The Rev. Dr. Christian Troll said...

My esteemed Bishop Clumber:

Yours is a BARKCON enthronement, whereas I asure you I am strictly referring to GAFCON appointments, which unlike your own orders are not so much fresh air as hot air.

15 minutes??!! That's not only a lifetime, but postively life-threatening. Not even Hostilium could pay for that long without suffering harm. My dear fellow - you really must be more careful when conducting such experiments.

Lastly, thank you for the 2 additional points. I think I shall include them in a future list of "Rules for Expository Teaching" - giving you full credit of course.

clumber said...

Dear Father Christian,

Whilst out patrolling the bishop's palace grounds here in Pittsburgh to insure that no retirement homes are built near the Dishop's Doghouse, I happened to encounter 2 more thoughts to help the struggling newcomer. I speak these things after my 2 (or is it 3) month tenure as Canine Bishop of Pittsburgh.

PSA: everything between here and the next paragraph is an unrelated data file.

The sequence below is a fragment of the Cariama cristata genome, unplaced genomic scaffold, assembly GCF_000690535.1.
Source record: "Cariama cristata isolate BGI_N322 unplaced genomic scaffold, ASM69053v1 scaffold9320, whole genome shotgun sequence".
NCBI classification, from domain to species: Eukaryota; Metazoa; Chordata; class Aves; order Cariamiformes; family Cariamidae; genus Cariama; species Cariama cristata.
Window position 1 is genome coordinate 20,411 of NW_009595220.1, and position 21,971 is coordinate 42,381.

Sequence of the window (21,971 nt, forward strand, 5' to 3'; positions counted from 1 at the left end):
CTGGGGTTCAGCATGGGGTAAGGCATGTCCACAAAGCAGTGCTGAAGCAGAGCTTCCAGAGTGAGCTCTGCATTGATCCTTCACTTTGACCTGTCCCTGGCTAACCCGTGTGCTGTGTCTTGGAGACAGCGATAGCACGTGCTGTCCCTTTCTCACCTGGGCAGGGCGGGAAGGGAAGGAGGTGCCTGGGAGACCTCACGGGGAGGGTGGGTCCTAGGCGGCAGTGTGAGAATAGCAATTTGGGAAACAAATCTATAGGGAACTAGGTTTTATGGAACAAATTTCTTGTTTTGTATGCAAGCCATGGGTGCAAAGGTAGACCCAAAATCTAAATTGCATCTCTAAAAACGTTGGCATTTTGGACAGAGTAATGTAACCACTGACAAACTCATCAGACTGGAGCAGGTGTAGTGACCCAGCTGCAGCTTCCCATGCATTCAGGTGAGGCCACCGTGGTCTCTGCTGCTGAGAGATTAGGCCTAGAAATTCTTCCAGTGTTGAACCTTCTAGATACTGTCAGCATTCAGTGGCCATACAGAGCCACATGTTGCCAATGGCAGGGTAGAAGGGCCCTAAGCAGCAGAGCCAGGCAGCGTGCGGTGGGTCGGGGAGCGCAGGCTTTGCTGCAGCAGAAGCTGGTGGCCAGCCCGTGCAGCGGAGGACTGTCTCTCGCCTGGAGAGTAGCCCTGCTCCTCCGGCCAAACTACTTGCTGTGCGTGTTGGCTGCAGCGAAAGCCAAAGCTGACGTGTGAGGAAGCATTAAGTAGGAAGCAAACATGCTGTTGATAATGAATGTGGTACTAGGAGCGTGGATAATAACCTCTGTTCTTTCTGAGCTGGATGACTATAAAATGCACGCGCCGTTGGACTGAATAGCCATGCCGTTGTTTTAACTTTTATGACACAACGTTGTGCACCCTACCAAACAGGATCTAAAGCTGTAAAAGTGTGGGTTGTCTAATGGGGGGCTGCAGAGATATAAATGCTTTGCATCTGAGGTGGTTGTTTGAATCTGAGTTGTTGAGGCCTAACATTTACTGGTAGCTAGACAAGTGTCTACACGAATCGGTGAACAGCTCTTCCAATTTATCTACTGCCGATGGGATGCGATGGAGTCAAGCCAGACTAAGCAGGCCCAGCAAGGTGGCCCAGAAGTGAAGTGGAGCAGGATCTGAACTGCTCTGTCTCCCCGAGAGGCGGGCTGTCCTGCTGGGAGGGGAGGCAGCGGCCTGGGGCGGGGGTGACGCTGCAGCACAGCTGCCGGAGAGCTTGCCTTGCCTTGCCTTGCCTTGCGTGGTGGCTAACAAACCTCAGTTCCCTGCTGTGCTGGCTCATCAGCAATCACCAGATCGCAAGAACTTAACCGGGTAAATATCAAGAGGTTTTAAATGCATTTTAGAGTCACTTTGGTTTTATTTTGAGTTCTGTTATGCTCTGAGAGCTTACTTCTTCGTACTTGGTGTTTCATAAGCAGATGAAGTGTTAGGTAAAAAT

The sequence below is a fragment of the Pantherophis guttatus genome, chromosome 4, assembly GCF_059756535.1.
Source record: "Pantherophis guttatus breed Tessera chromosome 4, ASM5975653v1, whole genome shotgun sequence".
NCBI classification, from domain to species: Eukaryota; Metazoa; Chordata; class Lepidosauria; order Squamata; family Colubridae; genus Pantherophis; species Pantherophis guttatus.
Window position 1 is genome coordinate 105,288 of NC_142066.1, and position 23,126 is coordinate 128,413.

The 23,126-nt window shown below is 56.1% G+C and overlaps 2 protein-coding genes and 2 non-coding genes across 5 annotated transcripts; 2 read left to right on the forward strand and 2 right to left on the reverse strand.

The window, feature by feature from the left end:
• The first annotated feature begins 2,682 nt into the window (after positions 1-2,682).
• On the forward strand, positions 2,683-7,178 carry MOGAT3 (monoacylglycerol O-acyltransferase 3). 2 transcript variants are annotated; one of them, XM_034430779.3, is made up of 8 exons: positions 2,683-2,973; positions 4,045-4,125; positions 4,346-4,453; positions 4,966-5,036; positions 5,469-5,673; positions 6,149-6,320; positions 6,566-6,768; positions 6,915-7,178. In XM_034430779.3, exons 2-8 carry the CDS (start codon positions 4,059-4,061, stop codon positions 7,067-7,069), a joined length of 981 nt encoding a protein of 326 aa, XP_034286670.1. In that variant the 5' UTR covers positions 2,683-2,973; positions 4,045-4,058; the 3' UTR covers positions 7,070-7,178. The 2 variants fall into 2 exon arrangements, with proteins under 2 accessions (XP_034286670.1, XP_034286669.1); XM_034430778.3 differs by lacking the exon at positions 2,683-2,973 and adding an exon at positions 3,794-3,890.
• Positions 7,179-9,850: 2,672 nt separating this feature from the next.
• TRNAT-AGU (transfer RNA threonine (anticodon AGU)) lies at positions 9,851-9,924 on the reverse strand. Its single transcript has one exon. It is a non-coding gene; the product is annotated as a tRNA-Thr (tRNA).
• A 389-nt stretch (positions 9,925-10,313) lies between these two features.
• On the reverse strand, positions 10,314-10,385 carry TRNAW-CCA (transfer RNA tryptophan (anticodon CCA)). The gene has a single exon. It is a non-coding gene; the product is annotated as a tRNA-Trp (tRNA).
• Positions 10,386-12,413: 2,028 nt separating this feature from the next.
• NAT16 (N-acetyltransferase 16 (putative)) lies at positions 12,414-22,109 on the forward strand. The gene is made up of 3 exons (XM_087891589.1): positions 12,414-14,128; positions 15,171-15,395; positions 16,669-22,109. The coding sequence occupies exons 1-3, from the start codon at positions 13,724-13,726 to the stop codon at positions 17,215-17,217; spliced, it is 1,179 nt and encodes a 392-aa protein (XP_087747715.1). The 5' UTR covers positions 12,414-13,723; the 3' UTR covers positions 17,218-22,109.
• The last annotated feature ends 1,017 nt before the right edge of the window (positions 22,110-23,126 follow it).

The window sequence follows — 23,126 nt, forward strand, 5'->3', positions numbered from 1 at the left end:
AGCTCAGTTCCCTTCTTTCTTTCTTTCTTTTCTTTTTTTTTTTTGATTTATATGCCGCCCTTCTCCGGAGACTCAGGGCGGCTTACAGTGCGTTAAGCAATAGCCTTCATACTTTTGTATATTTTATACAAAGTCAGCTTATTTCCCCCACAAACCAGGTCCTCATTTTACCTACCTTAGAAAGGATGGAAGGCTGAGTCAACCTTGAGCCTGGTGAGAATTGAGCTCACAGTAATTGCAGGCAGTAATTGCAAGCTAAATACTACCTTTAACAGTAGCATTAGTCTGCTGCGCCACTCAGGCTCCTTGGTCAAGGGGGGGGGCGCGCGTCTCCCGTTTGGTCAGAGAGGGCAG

The first rule is that you should, if at all possible, utilize a foreign language in your blog entries or sermons, even if you received a "barely adequate" on your Greek studies in seminary. I personally favor the use of Pig Latin, because if said quickly enough, the listener will not realize what they have just heard is a bunch of rubbish, and we can all move on to something more pleasant, such as coffee and Danish in the lounge. You can also boldly claim that the original texts from the caves of Qumron are what you are quoting and no one will be the wiser. You do not need to identify the language itself, but the mere utterance of phrases such as "ethay uetray orshippersway illway orshipway ethay Atherfay inway iritspay andway uthtray" will create a momentary separation between the people and the clergy, the illiterate from the overly educated, the people from the clergy. Such separation is vital.